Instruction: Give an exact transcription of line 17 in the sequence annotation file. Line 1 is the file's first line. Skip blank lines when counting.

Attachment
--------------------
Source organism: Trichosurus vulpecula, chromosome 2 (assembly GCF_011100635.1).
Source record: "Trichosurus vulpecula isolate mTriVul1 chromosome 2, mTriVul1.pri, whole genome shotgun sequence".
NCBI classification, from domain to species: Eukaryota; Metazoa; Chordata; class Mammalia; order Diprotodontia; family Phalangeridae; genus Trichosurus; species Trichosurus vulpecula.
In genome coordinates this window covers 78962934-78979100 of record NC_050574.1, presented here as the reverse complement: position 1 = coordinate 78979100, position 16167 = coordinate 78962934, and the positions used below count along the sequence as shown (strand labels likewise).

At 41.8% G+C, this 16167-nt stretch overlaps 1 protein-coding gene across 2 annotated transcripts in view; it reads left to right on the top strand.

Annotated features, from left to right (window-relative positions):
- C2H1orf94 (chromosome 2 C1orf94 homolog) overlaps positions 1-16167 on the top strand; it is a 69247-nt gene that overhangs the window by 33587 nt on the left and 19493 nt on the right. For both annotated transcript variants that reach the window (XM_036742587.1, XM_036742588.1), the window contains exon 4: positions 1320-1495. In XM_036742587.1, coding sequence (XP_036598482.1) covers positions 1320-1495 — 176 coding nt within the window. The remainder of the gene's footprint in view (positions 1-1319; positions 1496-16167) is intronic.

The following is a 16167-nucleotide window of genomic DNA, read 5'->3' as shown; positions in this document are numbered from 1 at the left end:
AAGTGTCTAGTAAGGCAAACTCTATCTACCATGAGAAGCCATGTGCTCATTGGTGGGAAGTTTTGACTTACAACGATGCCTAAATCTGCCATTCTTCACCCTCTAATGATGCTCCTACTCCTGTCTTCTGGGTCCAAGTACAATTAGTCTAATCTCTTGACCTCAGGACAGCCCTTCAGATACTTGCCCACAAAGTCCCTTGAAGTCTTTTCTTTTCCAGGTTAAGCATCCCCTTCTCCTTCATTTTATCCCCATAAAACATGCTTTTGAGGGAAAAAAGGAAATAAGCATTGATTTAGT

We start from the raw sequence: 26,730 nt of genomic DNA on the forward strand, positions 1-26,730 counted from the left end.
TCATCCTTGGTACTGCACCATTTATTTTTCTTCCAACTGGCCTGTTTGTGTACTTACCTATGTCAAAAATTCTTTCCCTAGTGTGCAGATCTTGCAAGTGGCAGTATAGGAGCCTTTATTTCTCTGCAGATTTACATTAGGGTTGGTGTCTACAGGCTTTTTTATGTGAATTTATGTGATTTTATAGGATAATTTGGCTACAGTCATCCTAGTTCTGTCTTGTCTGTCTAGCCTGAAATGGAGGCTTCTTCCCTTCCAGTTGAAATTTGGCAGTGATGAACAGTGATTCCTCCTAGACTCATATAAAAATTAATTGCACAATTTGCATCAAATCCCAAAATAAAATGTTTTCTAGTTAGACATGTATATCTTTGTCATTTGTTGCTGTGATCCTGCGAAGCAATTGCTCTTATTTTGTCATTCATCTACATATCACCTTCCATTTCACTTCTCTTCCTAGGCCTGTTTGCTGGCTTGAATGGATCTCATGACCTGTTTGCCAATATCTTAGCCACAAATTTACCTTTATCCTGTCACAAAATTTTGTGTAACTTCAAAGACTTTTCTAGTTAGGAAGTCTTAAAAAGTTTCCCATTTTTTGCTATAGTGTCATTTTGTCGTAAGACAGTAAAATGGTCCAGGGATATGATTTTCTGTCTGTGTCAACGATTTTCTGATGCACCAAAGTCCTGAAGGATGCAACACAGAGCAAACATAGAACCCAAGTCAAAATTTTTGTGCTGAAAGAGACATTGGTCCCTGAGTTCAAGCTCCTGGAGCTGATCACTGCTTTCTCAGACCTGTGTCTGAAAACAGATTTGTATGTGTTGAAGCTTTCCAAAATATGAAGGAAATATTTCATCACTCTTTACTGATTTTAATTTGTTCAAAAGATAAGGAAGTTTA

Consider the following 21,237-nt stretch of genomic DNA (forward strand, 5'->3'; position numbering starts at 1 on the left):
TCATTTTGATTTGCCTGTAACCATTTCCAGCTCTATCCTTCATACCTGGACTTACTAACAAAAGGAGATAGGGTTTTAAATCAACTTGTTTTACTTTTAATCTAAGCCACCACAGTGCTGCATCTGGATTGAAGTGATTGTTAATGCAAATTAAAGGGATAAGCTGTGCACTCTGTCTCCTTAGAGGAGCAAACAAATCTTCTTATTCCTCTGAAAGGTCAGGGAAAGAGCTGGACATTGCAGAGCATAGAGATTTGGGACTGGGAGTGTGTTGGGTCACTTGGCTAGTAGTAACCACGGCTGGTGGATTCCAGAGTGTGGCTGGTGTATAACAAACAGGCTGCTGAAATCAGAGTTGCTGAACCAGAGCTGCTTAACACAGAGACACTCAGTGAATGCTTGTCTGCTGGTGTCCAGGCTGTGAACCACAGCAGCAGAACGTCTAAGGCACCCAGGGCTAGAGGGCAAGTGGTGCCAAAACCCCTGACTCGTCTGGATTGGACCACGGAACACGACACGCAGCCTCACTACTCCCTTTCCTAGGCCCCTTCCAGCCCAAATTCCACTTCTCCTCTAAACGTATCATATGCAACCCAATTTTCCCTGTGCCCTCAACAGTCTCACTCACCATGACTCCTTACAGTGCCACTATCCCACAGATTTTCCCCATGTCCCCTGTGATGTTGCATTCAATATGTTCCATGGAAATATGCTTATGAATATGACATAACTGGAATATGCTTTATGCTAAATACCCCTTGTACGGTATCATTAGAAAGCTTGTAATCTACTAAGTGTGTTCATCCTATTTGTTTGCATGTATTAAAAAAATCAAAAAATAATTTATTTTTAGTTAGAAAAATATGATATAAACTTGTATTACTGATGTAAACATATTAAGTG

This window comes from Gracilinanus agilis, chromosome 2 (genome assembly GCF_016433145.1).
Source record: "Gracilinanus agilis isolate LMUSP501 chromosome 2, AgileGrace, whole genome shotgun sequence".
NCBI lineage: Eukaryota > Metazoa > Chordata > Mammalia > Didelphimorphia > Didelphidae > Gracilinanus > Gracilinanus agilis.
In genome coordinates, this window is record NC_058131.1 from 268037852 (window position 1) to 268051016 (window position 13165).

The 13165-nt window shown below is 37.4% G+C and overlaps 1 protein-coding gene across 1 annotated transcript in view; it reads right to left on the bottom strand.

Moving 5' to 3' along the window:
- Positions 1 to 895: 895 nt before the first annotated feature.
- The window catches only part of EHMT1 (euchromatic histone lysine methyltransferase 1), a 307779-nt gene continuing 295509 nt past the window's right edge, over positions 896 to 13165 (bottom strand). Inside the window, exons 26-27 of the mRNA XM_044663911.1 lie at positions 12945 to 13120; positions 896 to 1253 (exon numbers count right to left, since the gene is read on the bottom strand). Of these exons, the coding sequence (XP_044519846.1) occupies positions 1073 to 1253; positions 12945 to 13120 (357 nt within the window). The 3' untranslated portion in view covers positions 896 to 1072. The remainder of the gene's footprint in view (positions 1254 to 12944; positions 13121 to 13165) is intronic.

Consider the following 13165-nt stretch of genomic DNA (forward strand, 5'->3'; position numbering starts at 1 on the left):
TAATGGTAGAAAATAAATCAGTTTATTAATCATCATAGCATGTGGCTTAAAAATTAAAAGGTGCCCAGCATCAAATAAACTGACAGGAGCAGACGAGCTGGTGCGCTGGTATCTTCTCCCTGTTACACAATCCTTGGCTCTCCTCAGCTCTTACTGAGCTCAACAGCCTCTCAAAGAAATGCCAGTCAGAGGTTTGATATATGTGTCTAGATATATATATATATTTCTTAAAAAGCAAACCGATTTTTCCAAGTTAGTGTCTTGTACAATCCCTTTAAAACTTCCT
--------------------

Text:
In genome coordinates, this window is record NC_058131.1 from 268037852 (window position 1) to 268051016 (window position 13165).